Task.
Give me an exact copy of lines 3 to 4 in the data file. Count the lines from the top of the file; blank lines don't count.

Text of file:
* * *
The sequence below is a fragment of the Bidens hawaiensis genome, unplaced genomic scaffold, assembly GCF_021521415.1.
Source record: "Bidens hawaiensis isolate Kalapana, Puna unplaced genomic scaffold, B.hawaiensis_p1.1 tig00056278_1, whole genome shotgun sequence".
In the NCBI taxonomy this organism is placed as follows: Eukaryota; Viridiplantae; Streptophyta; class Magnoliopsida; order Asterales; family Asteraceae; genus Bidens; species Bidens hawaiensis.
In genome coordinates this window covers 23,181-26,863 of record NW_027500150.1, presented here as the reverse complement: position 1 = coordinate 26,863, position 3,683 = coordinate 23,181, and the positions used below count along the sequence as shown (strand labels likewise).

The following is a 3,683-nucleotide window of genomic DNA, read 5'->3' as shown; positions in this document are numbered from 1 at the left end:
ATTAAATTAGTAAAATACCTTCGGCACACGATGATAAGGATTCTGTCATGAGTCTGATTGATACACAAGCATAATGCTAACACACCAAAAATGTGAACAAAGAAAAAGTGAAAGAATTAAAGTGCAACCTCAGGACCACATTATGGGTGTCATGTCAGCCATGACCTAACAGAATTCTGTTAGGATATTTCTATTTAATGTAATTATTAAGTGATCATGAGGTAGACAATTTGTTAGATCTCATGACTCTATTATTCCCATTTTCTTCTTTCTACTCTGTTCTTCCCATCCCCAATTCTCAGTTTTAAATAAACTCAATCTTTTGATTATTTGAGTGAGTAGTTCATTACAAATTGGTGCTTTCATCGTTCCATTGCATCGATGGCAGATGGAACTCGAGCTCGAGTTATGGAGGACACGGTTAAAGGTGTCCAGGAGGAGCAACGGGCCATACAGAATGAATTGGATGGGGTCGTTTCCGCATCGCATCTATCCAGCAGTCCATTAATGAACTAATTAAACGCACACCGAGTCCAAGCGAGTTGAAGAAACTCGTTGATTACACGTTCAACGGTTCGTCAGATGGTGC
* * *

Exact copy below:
In the NCBI taxonomy this organism is placed as follows: Eukaryota; Viridiplantae; Streptophyta; class Magnoliopsida; order Asterales; family Asteraceae; genus Bidens; species Bidens hawaiensis.
In genome coordinates this window covers 23,181-26,863 of record NW_027500150.1, presented here as the reverse complement: position 1 = coordinate 26,863, position 3,683 = coordinate 23,181, and the positions used below count along the sequence as shown (strand labels likewise).